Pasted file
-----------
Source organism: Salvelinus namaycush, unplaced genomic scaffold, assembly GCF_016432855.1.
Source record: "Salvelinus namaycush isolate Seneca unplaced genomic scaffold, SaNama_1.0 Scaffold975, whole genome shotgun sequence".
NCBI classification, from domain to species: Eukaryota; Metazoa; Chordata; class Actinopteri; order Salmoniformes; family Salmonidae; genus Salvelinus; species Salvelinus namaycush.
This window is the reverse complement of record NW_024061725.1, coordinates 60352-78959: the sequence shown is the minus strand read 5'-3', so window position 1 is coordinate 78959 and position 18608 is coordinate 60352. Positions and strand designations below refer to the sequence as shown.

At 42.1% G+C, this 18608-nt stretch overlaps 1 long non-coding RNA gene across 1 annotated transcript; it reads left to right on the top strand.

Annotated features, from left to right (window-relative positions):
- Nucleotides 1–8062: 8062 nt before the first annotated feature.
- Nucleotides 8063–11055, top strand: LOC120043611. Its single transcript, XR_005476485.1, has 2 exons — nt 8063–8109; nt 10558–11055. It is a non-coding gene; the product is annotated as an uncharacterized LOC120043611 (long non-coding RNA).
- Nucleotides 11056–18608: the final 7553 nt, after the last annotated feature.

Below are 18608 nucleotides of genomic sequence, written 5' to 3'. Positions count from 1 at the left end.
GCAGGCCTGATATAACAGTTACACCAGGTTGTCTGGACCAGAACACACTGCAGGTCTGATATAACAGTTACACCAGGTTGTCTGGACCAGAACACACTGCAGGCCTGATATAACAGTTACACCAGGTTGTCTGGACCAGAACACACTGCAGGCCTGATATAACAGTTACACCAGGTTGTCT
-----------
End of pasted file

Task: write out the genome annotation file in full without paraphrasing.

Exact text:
Source organism: Salvelinus namaycush, unplaced genomic scaffold, assembly GCF_016432855.1.
Source record: "Salvelinus namaycush isolate Seneca unplaced genomic scaffold, SaNama_1.0 Scaffold975, whole genome shotgun sequence".
NCBI classification, from domain to species: Eukaryota; Metazoa; Chordata; class Actinopteri; order Salmoniformes; family Salmonidae; genus Salvelinus; species Salvelinus namaycush.
This window is the reverse complement of record NW_024061725.1, coordinates 60352-78959: the sequence shown is the minus strand read 5'-3', so window position 1 is coordinate 78959 and position 18608 is coordinate 60352. Positions and strand designations below refer to the sequence as shown.

At 42.1% G+C, this 18608-nt stretch overlaps 1 long non-coding RNA gene across 1 annotated transcript; it reads left to right on the top strand.

Annotated features, from left to right (window-relative positions):
- Nucleotides 1–8062: 8062 nt before the first annotated feature.
- Nucleotides 8063–11055, top strand: LOC120043611. Its single transcript, XR_005476485.1, has 2 exons — nt 8063–8109; nt 10558–11055. It is a non-coding gene; the product is annotated as an uncharacterized LOC120043611 (long non-coding RNA).
- Nucleotides 11056–18608: the final 7553 nt, after the last annotated feature.

Below are 18608 nucleotides of genomic sequence, written 5' to 3'. Positions count from 1 at the left end.
GCAGGCCTGATATAACAGTTACACCAGGTTGTCTGGACCAGAACACACTGCAGGTCTGATATAACAGTTACACCAGGTTGTCTGGACCAGAACACACTGCAGGCCTGATATAACAGTTACACCAGGTTGTCTGGACCAGAACACACTGCAGGCCTGATATAACAGTTACACCAGGTTGTCT